WALTHAM, Mass. — While Jared Sullinger's domestic violence court case has been dismissed, that doesn't necessarily mean he won't be punished.
Boston Celtics head coach Brad Stevens plans to sit down with President of Basketball Operations Danny Ainge to decide on what, if any, punishment will be doled out to Sullinger.
"The final verdict was right before we got to practice so we haven't had a chance to sit down," Stevens said.
When Sullinger was charged with assault and battery, witness intimidation and destruction of property valued at more than $250 (cell phone) in September, team officials said they would wait until a final verdict was reached to determine if there would be any punishment levied against the 6-foot-9 forward.
That verdict came down Monday morning in Waltham District Court.
Sullinger's case was dismissed in large part because the alleged victim, Ms. Deann Smith, was not going to be supportive of the Commonwealth's case.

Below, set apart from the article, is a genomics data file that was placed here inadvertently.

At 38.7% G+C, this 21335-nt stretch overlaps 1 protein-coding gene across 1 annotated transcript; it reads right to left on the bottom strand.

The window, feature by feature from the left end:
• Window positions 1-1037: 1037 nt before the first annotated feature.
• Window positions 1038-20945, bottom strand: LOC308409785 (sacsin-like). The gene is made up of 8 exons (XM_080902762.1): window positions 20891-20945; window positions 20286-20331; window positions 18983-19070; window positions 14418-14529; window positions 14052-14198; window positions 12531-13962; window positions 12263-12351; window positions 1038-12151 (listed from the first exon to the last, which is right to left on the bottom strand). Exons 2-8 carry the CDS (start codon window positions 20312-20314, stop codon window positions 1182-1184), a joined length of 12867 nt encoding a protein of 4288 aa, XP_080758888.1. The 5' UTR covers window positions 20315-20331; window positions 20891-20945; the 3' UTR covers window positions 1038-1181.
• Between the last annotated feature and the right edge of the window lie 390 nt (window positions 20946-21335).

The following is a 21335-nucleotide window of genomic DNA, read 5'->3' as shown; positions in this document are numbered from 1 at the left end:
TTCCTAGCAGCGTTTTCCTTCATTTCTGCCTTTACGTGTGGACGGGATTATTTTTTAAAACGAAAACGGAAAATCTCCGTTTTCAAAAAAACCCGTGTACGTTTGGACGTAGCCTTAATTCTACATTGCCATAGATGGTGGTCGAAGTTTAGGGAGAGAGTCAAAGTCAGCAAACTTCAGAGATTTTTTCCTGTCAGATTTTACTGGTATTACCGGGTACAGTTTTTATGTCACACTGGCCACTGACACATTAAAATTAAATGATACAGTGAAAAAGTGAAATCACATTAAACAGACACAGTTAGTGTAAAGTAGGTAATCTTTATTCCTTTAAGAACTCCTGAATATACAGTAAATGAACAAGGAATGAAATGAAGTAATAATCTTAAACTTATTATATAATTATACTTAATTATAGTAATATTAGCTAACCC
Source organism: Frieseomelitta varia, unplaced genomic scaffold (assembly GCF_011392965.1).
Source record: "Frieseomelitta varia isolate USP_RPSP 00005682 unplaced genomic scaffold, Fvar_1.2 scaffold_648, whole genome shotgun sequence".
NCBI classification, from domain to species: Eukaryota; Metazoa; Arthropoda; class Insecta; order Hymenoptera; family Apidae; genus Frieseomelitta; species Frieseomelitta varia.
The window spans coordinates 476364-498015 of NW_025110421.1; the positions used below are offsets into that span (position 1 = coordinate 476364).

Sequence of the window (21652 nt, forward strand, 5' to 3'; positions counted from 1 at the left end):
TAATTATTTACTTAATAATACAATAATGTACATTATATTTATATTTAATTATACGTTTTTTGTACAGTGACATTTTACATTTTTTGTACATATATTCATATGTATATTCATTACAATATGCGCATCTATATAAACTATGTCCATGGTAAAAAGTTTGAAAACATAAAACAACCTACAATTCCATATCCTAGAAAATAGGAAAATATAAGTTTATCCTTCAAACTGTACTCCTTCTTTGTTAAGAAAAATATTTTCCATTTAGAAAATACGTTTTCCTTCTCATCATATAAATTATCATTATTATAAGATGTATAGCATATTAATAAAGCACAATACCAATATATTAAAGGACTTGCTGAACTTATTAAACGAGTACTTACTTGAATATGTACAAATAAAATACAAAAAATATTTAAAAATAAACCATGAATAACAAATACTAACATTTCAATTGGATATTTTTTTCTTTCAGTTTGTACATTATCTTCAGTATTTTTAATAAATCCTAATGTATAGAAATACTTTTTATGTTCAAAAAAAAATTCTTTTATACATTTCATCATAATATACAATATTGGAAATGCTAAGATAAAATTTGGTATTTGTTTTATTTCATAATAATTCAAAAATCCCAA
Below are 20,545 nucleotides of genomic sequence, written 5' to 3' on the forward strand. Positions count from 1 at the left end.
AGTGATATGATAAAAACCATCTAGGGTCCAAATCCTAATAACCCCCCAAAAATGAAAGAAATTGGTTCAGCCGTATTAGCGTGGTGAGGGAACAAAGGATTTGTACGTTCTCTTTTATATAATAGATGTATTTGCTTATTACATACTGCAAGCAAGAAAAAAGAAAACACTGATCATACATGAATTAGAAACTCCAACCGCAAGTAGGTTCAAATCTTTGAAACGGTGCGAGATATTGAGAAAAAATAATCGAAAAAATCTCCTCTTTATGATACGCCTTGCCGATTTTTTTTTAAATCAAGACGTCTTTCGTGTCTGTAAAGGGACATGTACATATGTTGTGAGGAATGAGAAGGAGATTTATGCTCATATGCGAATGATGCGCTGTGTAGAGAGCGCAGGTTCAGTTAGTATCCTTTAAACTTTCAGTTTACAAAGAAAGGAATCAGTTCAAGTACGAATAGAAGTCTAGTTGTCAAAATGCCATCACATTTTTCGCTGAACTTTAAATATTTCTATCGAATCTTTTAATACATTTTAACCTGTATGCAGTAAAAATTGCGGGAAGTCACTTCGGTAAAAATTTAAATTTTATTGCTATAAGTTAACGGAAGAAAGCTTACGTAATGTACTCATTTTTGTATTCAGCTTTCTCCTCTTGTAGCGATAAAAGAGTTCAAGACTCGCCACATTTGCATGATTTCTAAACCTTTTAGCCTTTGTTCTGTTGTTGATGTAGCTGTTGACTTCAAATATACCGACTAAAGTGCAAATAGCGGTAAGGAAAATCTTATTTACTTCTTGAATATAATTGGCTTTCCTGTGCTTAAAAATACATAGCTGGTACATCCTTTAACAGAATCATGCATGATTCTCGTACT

In the motion filed Monday by Sullinger's attorney Charles Rankin to have the case dismissed, it reads, "the alleged complainant, Deann Smith, acting through her own counsel (Melinda L. Thompson), has informed the Commonwealth that she will not appear, and that if she were forced to appear, she would invoke her Fifth Amendment privilege against self-incrimination."
After the incident, Smith moved back to Ohio to be closer to her family.
Without Smith's cooperation, "we would not have sufficient evidence to proceed," said Middlesex Assistant District Attorney Sarah Ellis.
Sullinger may be out of the woods in the court of law, but there's still some mending needed within his basketball family.
"I made my thoughts known on it early," Stevens said. "It's a really tough situation, one in which we're all really disappointed when we heard of those allegations against him. We'll move forward appropriately."
Part of that involves the 21-year-old Sullinger learning from this experience.
"The whole process has obviously been tough for him," said Stevens, who added that Sullinger was at practice on Monday. "But it's certainly . . . he continues to have to get better on the court while becoming the best person he can be as well. And really prioritizing, learning from what he's been through."